Netbooks are small, lightweight and (usually) inexpensive laptop computers. They have less processing power, less memory and fewer features than regular laptops. As a result, most netbooks aren't the best choice for playing games, watching high-definition video and movies, or working with photo and video files. However, netbooks are fine for basic word processing, streaming video and web surfing. Most netbooks weigh less than 4 pounds, with screen sizes ranging between 10 and 12 inches. The fact that the screens are small is the whole point of this PC class -- a smaller screen means better battery life and lighter weight.
Netbook sales and availability have dwindled in recent years, as many people have instead turned to tablet PCs for basic, portable computing needs. Nevertheless, netbooks are still popular with some consumers, such as traveling businesspeople, who need a physical (and not a touch-screen) keyboard. Also, netbooks typically run a basic version of Windows 7, which gives them full access to the same PC programs and applications available on desktops, while tablets only have access to the apps available for their operating system, such as the ones in the Google Play Store and Apple's iTunes App Store.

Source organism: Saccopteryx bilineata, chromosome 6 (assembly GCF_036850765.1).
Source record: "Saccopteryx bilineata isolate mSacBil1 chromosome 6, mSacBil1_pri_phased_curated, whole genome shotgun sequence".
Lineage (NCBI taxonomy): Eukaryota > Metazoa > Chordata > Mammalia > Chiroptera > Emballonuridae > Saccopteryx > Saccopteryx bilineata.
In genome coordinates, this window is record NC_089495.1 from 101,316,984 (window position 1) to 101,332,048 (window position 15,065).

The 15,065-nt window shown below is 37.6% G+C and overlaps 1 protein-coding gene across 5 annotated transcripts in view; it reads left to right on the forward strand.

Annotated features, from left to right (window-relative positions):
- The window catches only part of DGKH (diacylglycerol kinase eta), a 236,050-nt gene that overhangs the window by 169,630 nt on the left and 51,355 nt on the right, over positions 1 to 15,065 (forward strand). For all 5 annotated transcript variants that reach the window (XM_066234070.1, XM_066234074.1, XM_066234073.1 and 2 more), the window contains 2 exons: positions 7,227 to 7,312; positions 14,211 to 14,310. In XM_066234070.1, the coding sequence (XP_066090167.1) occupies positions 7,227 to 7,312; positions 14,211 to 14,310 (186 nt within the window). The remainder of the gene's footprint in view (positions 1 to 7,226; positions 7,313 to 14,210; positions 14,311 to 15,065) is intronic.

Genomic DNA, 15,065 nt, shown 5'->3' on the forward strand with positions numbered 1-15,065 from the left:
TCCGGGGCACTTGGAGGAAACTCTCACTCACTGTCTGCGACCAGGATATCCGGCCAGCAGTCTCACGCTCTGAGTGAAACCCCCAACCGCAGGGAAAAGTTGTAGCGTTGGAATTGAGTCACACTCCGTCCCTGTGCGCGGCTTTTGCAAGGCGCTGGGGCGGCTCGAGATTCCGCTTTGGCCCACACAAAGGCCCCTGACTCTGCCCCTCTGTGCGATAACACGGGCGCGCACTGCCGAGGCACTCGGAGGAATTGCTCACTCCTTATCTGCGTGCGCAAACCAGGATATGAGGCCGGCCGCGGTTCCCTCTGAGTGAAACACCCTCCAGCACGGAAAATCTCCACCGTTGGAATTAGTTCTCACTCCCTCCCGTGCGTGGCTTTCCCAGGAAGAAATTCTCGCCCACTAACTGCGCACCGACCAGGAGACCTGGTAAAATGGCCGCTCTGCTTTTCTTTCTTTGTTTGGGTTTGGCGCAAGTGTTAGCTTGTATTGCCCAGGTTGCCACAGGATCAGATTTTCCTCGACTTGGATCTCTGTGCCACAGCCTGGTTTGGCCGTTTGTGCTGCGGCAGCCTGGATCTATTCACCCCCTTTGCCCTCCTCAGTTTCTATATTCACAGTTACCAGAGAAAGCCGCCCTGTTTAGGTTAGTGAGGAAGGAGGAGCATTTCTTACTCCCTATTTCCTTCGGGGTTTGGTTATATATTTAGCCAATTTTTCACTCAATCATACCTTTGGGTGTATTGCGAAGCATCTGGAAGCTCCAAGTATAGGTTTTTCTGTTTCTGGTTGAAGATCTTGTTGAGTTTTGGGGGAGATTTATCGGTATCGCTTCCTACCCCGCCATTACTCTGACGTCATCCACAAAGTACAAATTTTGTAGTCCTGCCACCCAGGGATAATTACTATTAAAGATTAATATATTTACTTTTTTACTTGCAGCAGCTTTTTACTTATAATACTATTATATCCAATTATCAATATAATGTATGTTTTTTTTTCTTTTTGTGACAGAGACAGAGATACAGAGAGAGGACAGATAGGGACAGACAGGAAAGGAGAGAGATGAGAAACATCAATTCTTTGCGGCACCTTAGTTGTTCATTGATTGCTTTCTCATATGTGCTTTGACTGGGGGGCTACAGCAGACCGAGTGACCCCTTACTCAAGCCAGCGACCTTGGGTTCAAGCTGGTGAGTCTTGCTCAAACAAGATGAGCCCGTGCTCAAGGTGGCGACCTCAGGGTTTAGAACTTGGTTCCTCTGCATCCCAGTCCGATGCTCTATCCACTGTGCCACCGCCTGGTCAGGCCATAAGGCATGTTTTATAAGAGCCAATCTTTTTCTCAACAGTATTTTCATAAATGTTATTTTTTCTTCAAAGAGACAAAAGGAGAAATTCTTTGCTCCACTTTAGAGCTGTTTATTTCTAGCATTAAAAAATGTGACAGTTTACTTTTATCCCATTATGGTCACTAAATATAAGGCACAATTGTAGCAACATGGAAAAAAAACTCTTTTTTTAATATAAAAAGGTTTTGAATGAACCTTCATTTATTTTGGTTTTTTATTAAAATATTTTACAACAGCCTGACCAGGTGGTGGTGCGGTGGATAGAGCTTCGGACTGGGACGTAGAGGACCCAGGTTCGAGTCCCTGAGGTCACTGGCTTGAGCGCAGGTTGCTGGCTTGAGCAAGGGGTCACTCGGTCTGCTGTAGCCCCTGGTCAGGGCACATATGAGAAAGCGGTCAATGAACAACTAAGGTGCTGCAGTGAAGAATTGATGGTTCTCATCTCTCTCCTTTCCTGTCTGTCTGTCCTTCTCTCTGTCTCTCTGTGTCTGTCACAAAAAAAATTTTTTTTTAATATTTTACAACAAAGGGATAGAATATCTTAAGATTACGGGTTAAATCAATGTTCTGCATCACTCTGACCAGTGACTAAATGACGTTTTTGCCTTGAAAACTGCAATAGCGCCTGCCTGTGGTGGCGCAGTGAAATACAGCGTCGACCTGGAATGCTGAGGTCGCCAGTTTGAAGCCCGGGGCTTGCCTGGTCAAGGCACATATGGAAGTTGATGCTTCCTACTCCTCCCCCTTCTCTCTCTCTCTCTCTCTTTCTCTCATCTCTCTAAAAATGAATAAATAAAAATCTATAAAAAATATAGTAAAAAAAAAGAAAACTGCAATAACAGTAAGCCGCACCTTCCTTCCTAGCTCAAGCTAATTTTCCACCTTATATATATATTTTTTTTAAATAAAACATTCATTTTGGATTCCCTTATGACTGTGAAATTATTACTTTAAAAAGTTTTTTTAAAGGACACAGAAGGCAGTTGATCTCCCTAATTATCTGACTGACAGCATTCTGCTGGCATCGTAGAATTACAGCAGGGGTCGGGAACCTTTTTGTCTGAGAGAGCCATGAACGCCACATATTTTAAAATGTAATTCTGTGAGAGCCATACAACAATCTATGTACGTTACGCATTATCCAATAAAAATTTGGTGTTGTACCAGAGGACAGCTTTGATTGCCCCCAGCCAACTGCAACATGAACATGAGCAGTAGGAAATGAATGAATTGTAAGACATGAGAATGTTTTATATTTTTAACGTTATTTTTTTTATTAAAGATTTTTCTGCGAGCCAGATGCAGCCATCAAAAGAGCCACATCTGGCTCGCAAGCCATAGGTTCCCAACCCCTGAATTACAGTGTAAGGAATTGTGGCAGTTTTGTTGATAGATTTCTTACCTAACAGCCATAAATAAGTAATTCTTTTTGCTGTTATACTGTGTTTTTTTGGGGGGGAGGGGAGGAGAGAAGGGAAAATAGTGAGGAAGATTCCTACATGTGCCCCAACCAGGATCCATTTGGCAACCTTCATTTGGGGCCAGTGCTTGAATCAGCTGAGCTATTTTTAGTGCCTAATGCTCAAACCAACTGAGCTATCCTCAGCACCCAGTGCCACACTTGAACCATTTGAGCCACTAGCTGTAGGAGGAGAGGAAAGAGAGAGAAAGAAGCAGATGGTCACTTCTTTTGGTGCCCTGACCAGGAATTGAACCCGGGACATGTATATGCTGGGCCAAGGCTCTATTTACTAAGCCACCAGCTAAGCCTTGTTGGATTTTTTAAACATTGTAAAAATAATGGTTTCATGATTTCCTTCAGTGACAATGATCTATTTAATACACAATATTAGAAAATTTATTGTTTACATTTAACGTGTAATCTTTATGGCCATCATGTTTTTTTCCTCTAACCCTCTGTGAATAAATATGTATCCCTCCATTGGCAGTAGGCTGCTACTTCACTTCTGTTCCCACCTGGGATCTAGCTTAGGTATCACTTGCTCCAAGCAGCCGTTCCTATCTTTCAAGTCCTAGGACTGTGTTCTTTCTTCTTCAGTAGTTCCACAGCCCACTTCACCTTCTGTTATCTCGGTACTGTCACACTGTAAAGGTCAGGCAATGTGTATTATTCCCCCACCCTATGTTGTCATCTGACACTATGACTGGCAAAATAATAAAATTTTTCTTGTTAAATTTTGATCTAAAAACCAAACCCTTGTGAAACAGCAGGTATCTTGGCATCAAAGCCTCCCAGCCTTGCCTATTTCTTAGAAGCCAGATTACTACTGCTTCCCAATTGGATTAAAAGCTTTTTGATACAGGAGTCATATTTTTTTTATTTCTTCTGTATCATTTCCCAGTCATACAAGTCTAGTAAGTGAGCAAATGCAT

If you don't need to do a lot of word processing or typing, a tablet might be more up your alley; our tablet computers report has more information. Or, if you need a full-sized physical keyboard and more computing power (but slightly less portability), our report on cheap laptops covers several notebooks that cost less than $500.
As tablets pick up in popularity and cheap laptops come down in price, manufacturers have begun slowly reducing the number of their netbook offerings, with some pulling out of the market altogether. Many formerly popular netbooks have been discontinued and haven't been replaced. That being said, some worthy netbooks are still out there.